Edoardo Massari, a 38 year old anarchist from Ivrea, died in the Vallette prison in Turin on 28 March 1998. The authorities said he hanged himself with a bed sheet.
Maria Soledad Rosas, a 22 year old Argentinean hanged herself on 11 July. At the time she was under house arrest.
Silvano Pelissero, the third prisoner, went on a hunger strike before being transferred from prison in Novara to house arrest on 22 July.
The anarchist and grass roots opposition movements have reacted to the deaths angrily and forcefully. There was a several thousand strong demonstration in Turin on 4 April and a street blockade following Maria’s death. On 18 July there was a picket of Novara prison demanding the release of Silvano.
The charges against the three anarchists were not based on hard evidence. A much-publicised “arsenal” supposedly found in their home has never been shown in public. Along with the charge of “subversive association” the charges included accusations of actions against the building works for the rail link, the town hall in Caprie and the building site for a new court in Turin. The high speed rail project is opposed by all in the area.
The arrests of the three on 5 March were accompanied by police raids on two self-managed social centres in Turin. These resulted in street protests in Turin and the press responded with a campaign against anarchists, squatters and the social centres.
All of this is in the context of a major assault both on autonomous social centres elsewhere in Italy and a series of attempts to frame up militant anarchists with charges of “subversive association”.
Following Edoardo’s death on 28 March demonstrators came to Turin from all over Italy for a demonstration on 4 April. Anarchists, autonomists and people from the social centres participated in a demonstration 5-8000 strong. As the march came to the prison and court house there were scuffles with the police and stones were thrown.
In reaction to Maria’s death over 100 protesters gathered in the centre of Turin on 12 July, and blocked the road with a barricade of furniture wood and mattresses. A barrage of Smoke bombs and flares transformed the scene while paint sprayed messages appeared on the walls. The anarchist radio station Radio Blackout, silent for the day before, broadcast the action declaring “this is the first reaction to the death of Soledad”.
Caught unawares by the action the police were slow to react and only after half an hour had the numbers to charge the demonstrators. At this point the barricade went up in flames and the demonstrators disappeared in the smoke with no arrests.
On 28 July, in a customary display of solidarity, anarchists in Athens, Greece, burnt out two cars at the Italian embassy. An hour later 8 more cars at showrooms of Fiat and Alfa Romeo were burnt out. A message to the Greek paper Eleftherotypia stated that the attacks were “a demonstration of international solidarity for the murdered anarchists Edoardo Massari and Maria Soledad Rosas in a context of persecution and terror that the Italian state has recently launched against anarchists. Our common struggle against the state and authority knows no frontiers....Freedom for the imprisoned Italian anarchists.”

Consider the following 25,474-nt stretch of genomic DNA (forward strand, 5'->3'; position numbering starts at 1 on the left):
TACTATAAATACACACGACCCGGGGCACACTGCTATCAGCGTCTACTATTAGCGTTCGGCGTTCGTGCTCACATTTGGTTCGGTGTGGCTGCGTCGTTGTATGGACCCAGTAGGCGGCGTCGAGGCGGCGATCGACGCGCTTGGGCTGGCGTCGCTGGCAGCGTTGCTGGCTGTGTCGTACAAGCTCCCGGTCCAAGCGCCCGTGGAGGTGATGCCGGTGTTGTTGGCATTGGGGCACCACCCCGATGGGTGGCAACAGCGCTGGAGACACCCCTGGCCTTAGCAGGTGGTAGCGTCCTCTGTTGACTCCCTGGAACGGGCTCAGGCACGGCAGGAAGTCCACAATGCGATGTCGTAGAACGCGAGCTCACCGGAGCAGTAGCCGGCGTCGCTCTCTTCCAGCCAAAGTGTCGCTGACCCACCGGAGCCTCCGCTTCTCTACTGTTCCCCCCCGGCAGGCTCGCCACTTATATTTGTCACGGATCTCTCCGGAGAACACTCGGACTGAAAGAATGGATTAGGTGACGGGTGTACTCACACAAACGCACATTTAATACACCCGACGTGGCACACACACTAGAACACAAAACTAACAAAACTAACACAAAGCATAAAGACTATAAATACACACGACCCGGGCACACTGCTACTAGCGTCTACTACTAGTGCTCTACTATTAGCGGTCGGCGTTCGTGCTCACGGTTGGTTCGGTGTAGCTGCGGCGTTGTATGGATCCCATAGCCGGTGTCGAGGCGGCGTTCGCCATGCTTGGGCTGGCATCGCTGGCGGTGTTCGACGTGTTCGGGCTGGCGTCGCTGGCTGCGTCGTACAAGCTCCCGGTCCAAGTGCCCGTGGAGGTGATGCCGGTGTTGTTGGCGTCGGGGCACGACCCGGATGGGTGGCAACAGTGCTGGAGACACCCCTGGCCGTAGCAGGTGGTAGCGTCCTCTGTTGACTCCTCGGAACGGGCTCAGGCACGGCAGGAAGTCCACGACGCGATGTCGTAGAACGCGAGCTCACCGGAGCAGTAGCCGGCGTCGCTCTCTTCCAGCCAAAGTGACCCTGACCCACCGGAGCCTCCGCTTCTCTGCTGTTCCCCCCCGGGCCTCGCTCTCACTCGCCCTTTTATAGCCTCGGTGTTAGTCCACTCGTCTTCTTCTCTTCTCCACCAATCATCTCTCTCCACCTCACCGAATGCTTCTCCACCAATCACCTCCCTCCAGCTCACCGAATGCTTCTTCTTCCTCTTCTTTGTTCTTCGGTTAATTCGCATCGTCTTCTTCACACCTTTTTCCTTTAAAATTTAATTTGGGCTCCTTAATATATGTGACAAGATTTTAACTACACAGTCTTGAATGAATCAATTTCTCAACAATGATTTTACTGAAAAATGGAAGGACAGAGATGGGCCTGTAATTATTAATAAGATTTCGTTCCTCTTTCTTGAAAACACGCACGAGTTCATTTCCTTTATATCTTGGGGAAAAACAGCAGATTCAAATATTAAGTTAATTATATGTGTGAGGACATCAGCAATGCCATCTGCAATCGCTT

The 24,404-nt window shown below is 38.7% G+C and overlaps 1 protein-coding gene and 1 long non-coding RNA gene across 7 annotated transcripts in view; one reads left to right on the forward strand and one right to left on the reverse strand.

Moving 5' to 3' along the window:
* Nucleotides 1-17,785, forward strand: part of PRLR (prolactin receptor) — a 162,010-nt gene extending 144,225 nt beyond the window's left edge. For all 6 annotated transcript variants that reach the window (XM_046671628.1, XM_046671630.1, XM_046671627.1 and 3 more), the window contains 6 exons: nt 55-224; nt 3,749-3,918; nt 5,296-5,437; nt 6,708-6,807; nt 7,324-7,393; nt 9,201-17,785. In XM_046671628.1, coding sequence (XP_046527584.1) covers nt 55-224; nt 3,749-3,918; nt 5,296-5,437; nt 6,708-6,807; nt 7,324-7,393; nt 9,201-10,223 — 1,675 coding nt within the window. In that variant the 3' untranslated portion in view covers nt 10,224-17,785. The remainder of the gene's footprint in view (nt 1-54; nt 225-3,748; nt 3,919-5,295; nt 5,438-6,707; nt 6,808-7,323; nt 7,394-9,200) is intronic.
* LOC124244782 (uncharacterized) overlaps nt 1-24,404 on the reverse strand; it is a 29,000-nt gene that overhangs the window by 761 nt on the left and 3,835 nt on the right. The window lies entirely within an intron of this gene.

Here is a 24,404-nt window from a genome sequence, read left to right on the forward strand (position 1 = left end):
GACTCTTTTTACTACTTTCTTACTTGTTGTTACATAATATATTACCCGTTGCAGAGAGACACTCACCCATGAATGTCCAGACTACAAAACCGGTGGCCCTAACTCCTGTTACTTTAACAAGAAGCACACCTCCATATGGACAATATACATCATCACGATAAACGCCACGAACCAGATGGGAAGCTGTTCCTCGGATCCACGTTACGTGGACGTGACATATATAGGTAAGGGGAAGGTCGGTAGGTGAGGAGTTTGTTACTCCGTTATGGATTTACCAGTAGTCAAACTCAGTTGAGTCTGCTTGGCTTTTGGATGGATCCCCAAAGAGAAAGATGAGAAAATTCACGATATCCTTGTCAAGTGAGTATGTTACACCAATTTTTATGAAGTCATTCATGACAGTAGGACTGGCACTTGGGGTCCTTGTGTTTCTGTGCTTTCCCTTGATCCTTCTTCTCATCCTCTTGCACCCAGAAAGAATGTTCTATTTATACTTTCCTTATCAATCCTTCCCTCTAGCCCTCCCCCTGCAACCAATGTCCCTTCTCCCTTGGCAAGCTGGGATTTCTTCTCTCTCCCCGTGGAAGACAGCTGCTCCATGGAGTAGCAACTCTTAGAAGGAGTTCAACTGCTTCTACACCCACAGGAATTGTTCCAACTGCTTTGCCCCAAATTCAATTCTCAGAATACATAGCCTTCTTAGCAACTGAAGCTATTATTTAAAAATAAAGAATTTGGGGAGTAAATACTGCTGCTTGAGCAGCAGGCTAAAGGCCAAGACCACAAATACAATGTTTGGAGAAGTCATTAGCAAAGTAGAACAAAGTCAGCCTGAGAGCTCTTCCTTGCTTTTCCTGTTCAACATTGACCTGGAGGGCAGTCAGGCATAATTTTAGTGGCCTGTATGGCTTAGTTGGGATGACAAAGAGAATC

In London 20 people had picketed the Italian Tourist Office on June 19 in solidarity with all anarchists suffering state repression in Italy.
An anarchist from Carrara wrote in the anarchist weekly Umanita Nova: “Edoardo proclaimed himself an anarchist, he was active in the struggle against the high speed railway: this movement was an obstacle to the restructuring process which has as its results the destruction of the environment of the area, the sackings of thousands of workers, the super-exploitation of the railway workers, to benefit a clique of businessmen and speculators.
To protect the right to exploitation the government forbade the right to strike to the railway workers. The scumbags of the state criminalise the most combative sections of the movement against the high speed train.
Edoardo is a victim of the reaction of the institutions to popular opposition, he is a testimony to the struggle for the defence of the region and to the right to oppose those in power.”
The Turin Anarchist Federation said, “We know that everyone will talk about suicide. We prefer to call things by their right name. Suicide in prison is murder, a murder for which responsibility surely cannot be avoided by those who, like the magistrate, decided that Edoardo Massari should stay in a cell by himself and therefore, in substance, in isolation. Our concept of anarchism was certainly different form that of Edoardo, nevertheless his memory and his extreme choice of freedom will be spurs in the daily struggle of the exploited and oppressed for a society without the state and without prisons. The new world that every anarchist carries in their heart cannot ever be suffocated by the walls of a prison cell.”
At the beginning of August politicians and prosecutors received a number of letter bombs. The first was to a prosecutor, Maurizio Laudi and was defused. A journalist who had given evidence against Massari in 1993 and had been beaten up at his funeral also received one and was hospitalised for six weeks: the only casualty. Three more were sent to politicians from the green party and the Communist Refoundation. The fascist Alleanza Nazionale are calling for the closure of 12 social centres as a response. As unemployed protests in Naples and elsewhere in the South intensify the state is faced with the prospect of a hot September.